Support Our Efforts to Reverse Climate Change
We have an agrarian crisis today because we have failed to think through what kind of agriculture we need.
Deforestation and use of forest lands for agriculture or pasture, particularly in tropical regions, contribute more to climate change than previously thought, research finds.
Increased temperatures from climate change will reduce yields of the four crops humans depend on most—wheat, rice, corn and soybeans—and the losses have already begun, according to a new meta-study by an international team of researchers.
Professor Raj Patel said mass deforestation to clear the ground for single crops like palm oil and soy, the creation of vast dead zones in the sea by fertiliser and other chemicals, and the pillaging of fishing grounds to make feed for livestock show giant corporations can not be trusted to produce food for the world.
“Agriculture is the art of moving carbon dioxide from the atmosphere to the vegetation to the soil and, then, back again,” California rancher John Wick explains, “If we can increase the rate of carbon capture and decrease the rate of carbon loss, we can actually begin to bend that Keeling curve of carbon dioxide in the atmosphere in the other direction, which is what we need to achieve.”
Our movement continues to grow, with more people than ever calling for a fairer, safer, more transparent fashion industry.
A growing number of investment companies in this realm are now using capital to help ranchers switch to 100 percent grass-fed beef production, connect small farms to communities with little access to fresh food, and transition farmland used to grow commodity corn and soy to organic, regenerative systems.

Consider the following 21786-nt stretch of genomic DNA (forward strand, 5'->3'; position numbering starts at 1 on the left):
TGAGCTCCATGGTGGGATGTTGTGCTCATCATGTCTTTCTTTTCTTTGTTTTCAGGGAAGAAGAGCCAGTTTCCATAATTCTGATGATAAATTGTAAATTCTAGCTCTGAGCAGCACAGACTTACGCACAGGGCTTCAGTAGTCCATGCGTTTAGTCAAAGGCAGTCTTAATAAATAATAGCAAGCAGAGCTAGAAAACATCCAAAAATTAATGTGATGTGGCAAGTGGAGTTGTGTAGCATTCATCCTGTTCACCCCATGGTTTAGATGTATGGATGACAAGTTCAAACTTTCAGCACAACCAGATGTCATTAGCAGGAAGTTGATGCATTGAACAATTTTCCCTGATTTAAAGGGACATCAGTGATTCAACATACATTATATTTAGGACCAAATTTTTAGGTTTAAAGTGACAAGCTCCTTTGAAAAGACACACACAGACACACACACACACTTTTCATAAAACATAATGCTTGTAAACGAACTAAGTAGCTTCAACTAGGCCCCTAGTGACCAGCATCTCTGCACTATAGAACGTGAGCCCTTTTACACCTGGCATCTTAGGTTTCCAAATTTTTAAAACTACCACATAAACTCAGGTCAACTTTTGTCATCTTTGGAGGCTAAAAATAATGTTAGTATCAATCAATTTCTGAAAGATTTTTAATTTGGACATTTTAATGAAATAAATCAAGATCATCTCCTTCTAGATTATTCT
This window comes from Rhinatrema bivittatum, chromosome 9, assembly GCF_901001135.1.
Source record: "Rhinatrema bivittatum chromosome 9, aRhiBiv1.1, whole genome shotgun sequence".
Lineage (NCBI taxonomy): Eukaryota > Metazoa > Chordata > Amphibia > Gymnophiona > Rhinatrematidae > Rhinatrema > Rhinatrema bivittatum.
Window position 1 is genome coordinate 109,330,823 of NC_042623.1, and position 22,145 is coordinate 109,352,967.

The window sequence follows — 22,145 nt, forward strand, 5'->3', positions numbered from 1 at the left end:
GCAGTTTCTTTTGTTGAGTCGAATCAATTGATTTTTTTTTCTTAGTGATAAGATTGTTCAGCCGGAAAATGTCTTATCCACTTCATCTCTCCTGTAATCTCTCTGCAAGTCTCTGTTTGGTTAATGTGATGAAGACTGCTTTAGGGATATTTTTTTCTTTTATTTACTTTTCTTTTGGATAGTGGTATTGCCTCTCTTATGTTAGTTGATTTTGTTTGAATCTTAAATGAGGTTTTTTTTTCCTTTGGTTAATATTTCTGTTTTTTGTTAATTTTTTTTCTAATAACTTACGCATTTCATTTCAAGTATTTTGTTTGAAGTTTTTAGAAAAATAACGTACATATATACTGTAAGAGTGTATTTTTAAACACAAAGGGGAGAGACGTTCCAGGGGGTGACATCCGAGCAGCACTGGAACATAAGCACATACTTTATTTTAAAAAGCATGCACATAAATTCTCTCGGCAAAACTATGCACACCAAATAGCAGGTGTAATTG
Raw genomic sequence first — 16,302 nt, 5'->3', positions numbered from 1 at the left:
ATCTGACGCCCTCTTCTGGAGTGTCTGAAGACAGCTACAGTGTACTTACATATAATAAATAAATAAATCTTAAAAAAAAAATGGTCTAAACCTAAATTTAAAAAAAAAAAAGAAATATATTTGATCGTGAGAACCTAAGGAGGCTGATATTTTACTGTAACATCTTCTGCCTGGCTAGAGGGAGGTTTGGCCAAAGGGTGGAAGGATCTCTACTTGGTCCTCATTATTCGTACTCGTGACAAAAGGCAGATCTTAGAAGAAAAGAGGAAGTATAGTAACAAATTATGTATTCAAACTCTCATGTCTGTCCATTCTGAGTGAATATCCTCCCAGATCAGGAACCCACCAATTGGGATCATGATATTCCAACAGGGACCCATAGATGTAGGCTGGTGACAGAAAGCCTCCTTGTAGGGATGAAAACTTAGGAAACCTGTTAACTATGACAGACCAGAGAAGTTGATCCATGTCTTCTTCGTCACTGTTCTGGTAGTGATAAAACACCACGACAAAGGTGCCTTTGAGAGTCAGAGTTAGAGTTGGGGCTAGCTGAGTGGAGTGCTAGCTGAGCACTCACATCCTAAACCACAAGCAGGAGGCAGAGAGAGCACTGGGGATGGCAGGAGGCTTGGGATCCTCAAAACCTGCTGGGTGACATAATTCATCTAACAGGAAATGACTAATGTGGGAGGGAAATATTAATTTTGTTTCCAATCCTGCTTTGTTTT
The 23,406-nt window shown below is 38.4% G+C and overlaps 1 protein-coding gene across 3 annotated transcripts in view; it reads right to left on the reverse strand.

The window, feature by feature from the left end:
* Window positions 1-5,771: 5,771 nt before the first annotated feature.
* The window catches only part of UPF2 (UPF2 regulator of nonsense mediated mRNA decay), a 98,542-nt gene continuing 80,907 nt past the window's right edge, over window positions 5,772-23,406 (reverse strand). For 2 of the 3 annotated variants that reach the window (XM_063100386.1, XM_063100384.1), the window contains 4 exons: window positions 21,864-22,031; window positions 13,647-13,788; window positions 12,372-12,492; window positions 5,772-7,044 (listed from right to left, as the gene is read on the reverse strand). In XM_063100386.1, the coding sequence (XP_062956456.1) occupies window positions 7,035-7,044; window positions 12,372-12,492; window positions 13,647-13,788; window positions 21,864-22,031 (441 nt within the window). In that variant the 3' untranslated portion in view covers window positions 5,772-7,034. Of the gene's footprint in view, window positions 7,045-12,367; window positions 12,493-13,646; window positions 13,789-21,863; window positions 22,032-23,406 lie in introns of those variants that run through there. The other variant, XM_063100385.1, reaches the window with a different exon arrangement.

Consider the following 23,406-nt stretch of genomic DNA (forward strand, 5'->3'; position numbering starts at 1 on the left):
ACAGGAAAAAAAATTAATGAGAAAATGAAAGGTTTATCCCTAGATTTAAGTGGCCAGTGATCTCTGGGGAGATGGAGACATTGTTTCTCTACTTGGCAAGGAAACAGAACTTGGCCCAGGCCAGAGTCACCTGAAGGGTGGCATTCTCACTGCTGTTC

“There’s total momentum right now around people rethinking about how their money is being put to work,” says Kate Danaher, the senior manager of social enterprise lending and integrated capital at RSF Social Finance. “Impact investing as a whole is growing very quickly, and my guess is that if you polled everyone interested, the most popular sector is sustainable food and ag.”
To help us halt the warming of our world, it is time to take a good look beneath our feet. Capturing soil carbon in soils is one of our best bets for mitigating significant greenhouse gas emissions.
At the recent Eat Forum in Stockholm, Johan Rockström and Walter Willet reminded us of this in their State of People and the Planet speech, which highlighted that reaching the Paris Agreement goal will be challenging and require an ‘agrarian revolution’, where our food system becomes part of a global roadmap for rapid decarbonization.
We must not let our future dry out! These seven laws and policies demonstrate that land restoration can be a reality. They work towards a land degradation-neutral world as envisioned in the Sustainable Development Goal 15, and tackle desertification, one of the most pressing challenges of our time.
Unbroken Grounds explains the critical role food will play in the next frontier of our efforts to solve the environmental crisis.